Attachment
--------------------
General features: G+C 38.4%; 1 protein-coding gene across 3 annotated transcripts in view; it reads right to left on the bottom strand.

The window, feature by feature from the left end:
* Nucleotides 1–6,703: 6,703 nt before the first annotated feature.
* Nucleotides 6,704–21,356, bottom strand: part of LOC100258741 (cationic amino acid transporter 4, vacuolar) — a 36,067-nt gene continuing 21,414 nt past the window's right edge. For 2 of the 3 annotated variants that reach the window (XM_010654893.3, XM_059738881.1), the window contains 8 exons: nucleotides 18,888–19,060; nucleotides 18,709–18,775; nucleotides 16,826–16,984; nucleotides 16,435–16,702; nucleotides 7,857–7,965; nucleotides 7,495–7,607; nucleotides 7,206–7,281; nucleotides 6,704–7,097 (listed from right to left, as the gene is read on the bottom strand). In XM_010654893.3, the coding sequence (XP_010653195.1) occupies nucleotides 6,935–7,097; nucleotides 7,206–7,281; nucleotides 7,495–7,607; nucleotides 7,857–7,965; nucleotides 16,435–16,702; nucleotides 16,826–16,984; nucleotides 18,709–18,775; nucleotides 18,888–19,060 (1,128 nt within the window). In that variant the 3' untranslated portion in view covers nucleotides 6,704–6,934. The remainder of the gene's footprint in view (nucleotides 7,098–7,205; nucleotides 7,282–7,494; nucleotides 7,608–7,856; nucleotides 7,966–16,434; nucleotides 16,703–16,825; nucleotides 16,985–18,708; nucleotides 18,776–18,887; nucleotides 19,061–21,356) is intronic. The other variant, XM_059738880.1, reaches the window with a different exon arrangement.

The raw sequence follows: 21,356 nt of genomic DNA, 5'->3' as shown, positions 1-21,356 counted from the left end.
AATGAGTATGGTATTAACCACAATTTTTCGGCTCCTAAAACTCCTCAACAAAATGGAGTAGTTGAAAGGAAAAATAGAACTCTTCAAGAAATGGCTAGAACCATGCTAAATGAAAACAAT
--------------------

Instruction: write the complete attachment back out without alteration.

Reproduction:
General features: G+C 38.4%; 1 protein-coding gene across 3 annotated transcripts in view; it reads right to left on the bottom strand.

The window, feature by feature from the left end:
* Nucleotides 1–6,703: 6,703 nt before the first annotated feature.
* Nucleotides 6,704–21,356, bottom strand: part of LOC100258741 (cationic amino acid transporter 4, vacuolar) — a 36,067-nt gene continuing 21,414 nt past the window's right edge. For 2 of the 3 annotated variants that reach the window (XM_010654893.3, XM_059738881.1), the window contains 8 exons: nucleotides 18,888–19,060; nucleotides 18,709–18,775; nucleotides 16,826–16,984; nucleotides 16,435–16,702; nucleotides 7,857–7,965; nucleotides 7,495–7,607; nucleotides 7,206–7,281; nucleotides 6,704–7,097 (listed from right to left, as the gene is read on the bottom strand). In XM_010654893.3, the coding sequence (XP_010653195.1) occupies nucleotides 6,935–7,097; nucleotides 7,206–7,281; nucleotides 7,495–7,607; nucleotides 7,857–7,965; nucleotides 16,435–16,702; nucleotides 16,826–16,984; nucleotides 18,709–18,775; nucleotides 18,888–19,060 (1,128 nt within the window). In that variant the 3' untranslated portion in view covers nucleotides 6,704–6,934. The remainder of the gene's footprint in view (nucleotides 7,098–7,205; nucleotides 7,282–7,494; nucleotides 7,608–7,856; nucleotides 7,966–16,434; nucleotides 16,703–16,825; nucleotides 16,985–18,708; nucleotides 18,776–18,887; nucleotides 19,061–21,356) is intronic. The other variant, XM_059738880.1, reaches the window with a different exon arrangement.

The raw sequence follows: 21,356 nt of genomic DNA, 5'->3' as shown, positions 1-21,356 counted from the left end.
AATGAGTATGGTATTAACCACAATTTTTCGGCTCCTAAAACTCCTCAACAAAATGGAGTAGTTGAAAGGAAAAATAGAACTCTTCAAGAAATGGCTAGAACCATGCTAAATGAAAACAAT